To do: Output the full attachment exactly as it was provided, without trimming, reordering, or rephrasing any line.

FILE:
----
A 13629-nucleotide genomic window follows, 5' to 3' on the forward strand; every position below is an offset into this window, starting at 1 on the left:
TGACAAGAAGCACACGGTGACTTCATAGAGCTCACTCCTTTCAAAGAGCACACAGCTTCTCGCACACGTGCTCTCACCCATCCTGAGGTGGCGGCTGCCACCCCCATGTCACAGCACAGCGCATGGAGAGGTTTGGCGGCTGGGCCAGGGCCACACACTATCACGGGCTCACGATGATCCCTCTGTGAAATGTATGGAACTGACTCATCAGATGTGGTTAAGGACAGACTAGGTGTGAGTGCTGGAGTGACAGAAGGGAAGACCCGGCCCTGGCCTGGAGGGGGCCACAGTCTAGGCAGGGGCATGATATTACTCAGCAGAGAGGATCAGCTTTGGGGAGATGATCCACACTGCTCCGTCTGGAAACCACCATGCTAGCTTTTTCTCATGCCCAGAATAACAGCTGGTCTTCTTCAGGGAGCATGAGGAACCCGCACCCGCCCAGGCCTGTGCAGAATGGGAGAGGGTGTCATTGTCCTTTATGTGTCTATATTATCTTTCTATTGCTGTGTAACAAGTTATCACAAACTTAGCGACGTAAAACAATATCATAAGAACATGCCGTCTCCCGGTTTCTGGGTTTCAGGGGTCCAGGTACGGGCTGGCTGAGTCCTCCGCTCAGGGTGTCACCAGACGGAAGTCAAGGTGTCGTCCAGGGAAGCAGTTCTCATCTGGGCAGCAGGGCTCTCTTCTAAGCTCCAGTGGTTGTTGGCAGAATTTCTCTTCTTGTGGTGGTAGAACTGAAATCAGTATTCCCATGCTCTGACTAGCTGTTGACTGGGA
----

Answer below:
A 13629-nucleotide genomic window follows, 5' to 3' on the forward strand; every position below is an offset into this window, starting at 1 on the left:
TGACAAGAAGCACACGGTGACTTCATAGAGCTCACTCCTTTCAAAGAGCACACAGCTTCTCGCACACGTGCTCTCACCCATCCTGAGGTGGCGGCTGCCACCCCCATGTCACAGCACAGCGCATGGAGAGGTTTGGCGGCTGGGCCAGGGCCACACACTATCACGGGCTCACGATGATCCCTCTGTGAAATGTATGGAACTGACTCATCAGATGTGGTTAAGGACAGACTAGGTGTGAGTGCTGGAGTGACAGAAGGGAAGACCCGGCCCTGGCCTGGAGGGGGCCACAGTCTAGGCAGGGGCATGATATTACTCAGCAGAGAGGATCAGCTTTGGGGAGATGATCCACACTGCTCCGTCTGGAAACCACCATGCTAGCTTTTTCTCATGCCCAGAATAACAGCTGGTCTTCTTCAGGGAGCATGAGGAACCCGCACCCGCCCAGGCCTGTGCAGAATGGGAGAGGGTGTCATTGTCCTTTATGTGTCTATATTATCTTTCTATTGCTGTGTAACAAGTTATCACAAACTTAGCGACGTAAAACAATATCATAAGAACATGCCGTCTCCCGGTTTCTGGGTTTCAGGGGTCCAGGTACGGGCTGGCTGAGTCCTCCGCTCAGGGTGTCACCAGACGGAAGTCAAGGTGTCGTCCAGGGAAGCAGTTCTCATCTGGGCAGCAGGGCTCTCTTCTAAGCTCCAGTGGTTGTTGGCAGAATTTCTCTTCTTGTGGTGGTAGAACTGAAATCAGTATTCCCATGCTCTGACTAGCTGTTGACTGGGA